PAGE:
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The way in which protection is carried out depends on the type of building, its position in the soil profile, and the radon concentration in the soil. Basic protection against radon from soil is provided by a radon-proof membrane, which has to be applied over the entire surface of the building substructure that is in contact with the soil. The only materials that may be used as radon-proof membranes are those with barrier properties that have been verified by measuring the radon diffusion coefficient, and that have proven durability corresponding to the expected lifetime of the building. Bitumen membranes with Al foil cannot serve as a radon-proof membrane due to their very low tear resistance, and plastic membranes with dimples are unsuitable due to evidence that it is almost impossible to form airtight joints with this material. If the radon risk category of the foundation soils is high, a radon-proof membrane must be applied in combination with sub-slab ventilation or floor air gap ventilation. Sub-slab ventilation is usually provided by a network of flexible perforated pipes placed in a sub-floor layer of coarse gravel. Perforated pipes are connected to a vertical exhaust pipe, which terminates above the roof. A typical arrangement of a sub-slab ventilation system is shown in Fig. 1, and a floor structure with soil ventilation is presented in Fig. 2. In most cases, the floor air gap is implemented under a radon-proof membrane (Fig. 3).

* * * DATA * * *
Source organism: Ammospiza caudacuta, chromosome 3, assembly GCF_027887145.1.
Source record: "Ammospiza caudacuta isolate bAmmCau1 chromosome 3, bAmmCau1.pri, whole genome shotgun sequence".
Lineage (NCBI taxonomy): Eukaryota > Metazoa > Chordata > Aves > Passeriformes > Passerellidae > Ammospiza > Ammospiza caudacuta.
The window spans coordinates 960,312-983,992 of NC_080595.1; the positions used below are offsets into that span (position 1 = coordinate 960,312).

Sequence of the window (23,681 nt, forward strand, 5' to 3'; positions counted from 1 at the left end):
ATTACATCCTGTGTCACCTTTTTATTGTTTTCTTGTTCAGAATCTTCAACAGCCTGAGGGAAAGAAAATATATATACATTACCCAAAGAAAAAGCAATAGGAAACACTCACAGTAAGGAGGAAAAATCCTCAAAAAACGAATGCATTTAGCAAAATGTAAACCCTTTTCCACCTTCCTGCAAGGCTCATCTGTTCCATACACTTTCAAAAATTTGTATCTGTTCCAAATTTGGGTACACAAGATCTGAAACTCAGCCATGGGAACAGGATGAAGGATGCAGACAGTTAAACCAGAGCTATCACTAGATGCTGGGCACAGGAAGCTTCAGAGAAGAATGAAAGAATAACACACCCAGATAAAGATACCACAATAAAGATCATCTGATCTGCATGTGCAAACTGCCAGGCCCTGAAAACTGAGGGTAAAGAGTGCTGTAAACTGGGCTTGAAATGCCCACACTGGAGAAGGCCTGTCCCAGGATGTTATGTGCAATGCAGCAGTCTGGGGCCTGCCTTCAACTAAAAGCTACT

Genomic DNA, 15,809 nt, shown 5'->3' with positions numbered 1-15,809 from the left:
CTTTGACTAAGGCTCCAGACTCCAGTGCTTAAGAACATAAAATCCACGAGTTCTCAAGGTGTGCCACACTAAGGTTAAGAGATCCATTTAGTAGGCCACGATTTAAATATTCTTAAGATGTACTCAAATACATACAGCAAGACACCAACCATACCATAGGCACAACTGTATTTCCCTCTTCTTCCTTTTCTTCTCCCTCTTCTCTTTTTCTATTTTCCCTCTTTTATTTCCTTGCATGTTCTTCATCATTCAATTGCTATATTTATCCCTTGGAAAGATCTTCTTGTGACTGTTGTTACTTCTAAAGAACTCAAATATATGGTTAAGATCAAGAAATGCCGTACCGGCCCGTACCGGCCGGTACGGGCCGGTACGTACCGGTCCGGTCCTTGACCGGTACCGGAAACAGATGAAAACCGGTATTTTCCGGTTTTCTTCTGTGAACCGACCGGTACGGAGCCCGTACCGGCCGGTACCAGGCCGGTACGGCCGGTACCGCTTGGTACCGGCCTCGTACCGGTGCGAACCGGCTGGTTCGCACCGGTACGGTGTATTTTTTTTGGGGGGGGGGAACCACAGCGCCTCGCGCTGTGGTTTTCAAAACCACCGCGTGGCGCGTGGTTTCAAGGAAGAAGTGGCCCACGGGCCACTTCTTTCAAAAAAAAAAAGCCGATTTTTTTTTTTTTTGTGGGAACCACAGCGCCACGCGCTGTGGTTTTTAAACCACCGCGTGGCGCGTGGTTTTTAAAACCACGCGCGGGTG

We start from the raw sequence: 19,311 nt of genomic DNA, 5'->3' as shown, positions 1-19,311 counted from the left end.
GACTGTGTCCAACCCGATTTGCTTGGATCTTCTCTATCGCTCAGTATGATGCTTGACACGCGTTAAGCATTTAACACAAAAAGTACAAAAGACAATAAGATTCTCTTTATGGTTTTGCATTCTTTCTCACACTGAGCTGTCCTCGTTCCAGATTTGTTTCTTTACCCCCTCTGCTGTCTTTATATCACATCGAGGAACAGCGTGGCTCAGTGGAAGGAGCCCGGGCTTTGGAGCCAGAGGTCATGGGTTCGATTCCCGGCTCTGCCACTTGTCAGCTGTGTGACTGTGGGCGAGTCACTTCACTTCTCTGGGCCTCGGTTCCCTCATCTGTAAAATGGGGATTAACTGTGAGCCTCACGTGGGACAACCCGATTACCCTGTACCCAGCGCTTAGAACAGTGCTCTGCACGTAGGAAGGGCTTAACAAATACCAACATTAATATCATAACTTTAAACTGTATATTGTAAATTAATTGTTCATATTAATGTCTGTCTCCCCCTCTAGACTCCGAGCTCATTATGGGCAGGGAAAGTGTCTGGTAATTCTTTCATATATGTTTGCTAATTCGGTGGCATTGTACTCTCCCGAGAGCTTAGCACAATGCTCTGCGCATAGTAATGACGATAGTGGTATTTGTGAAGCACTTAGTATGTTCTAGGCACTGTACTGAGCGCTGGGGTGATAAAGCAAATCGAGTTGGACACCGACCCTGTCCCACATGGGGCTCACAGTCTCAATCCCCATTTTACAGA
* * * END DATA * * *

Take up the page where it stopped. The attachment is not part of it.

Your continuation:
Fig. 1 - Geometry of the soil ventilation convenient for new buildings. There are no vent holes in the perimeter walls. Any pipe penetration must be carefully sealed.

Fig. 2 - Floor structure with a soil ventilation.

Fig. 3 - Floor structure with an air gap ventilation.